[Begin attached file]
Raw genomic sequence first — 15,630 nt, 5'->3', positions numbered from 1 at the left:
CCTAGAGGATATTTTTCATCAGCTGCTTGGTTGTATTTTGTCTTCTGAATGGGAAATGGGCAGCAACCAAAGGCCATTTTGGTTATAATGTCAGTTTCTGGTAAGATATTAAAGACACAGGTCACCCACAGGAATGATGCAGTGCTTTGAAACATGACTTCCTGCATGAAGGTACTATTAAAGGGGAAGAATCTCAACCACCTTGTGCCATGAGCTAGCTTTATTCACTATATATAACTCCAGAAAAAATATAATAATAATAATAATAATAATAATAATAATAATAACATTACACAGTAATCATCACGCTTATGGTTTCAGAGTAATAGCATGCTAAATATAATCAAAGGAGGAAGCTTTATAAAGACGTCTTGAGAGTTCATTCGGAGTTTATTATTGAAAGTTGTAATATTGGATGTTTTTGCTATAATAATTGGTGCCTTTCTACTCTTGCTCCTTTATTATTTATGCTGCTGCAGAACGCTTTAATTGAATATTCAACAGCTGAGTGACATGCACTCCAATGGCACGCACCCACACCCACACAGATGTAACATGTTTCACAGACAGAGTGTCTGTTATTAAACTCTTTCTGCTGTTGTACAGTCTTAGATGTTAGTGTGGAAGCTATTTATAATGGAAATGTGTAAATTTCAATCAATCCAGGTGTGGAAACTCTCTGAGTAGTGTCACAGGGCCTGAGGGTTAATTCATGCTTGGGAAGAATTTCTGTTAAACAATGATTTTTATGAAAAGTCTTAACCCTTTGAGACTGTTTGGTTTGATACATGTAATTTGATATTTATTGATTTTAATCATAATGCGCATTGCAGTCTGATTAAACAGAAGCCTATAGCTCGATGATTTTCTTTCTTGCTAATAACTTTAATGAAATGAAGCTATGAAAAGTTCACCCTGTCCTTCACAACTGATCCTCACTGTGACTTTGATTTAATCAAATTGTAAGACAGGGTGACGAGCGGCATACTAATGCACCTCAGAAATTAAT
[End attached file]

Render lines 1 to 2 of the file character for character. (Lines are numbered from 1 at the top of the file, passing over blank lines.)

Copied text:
Raw genomic sequence first — 15,630 nt, 5'->3', positions numbered from 1 at the left:
CCTAGAGGATATTTTTCATCAGCTGCTTGGTTGTATTTTGTCTTCTGAATGGGAAATGGGCAGCAACCAAAGGCCATTTTGGTTATAATGTCAGTTTCTGGTAAGATATTAAAGACACAGGTCACCCACAGGAATGATGCAGTGCTTTGAAACATGACTTCCTGCATGAAGGTACTATTAAAGGGGAAGAATCTCAACCACCTTGTGCCATGAGCTAGCTTTATTCACTATATATAACTCCAGAAAAAATATAATAATAATAATAATAATAATAATAATAATAATAACATTACACAGTAATCATCACGCTTATGGTTTCAGAGTAATAGCATGCTAAATATAATCAAAGGAGGAAGCTTTATAAAGACGTCTTGAGAGTTCATTCGGAGTTTATTATTGAAAGTTGTAATATTGGATGTTTTTGCTATAATAATTGGTGCCTTTCTACTCTTGCTCCTTTATTATTTATGCTGCTGCAGAACGCTTTAATTGAATATTCAACAGCTGAGTGACATGCACTCCAATGGCACGCACCCACACCCACACAGATGTAACATGTTTCACAGACAGAGTGTCTGTTATTAAACTCTTTCTGCTGTTGTACAGTCTTAGATGTTAGTGTGGAAGCTATTTATAATGGAAATGTGTAAATTTCAATCAATCCAGGTGTGGAAACTCTCTGAGTAGTGTCACAGGGCCTGAGGGTTAATTCATGCTTGGGAAGAATTTCTGTTAAACAATGATTTTTATGAAAAGTCTTAACCCTTTGAGACTGTTTGGTTTGATACATGTAATTTGATATTTATTGATTTTAATCATAATGCGCATTGCAGTCTGATTAAACAGAAGCCTATAGCTCGATGATTTTCTTTCTTGCTAATAACTTTAATGAAATGAAGCTATGAAAAGTTCACCCTGTCCTTCACAACTGATCCTCACTGTGACTTTGATTTAATCAAATTGTAAGACAGGGTGACGAGCGGCATACTAATGCACCTCAGAAATTAAT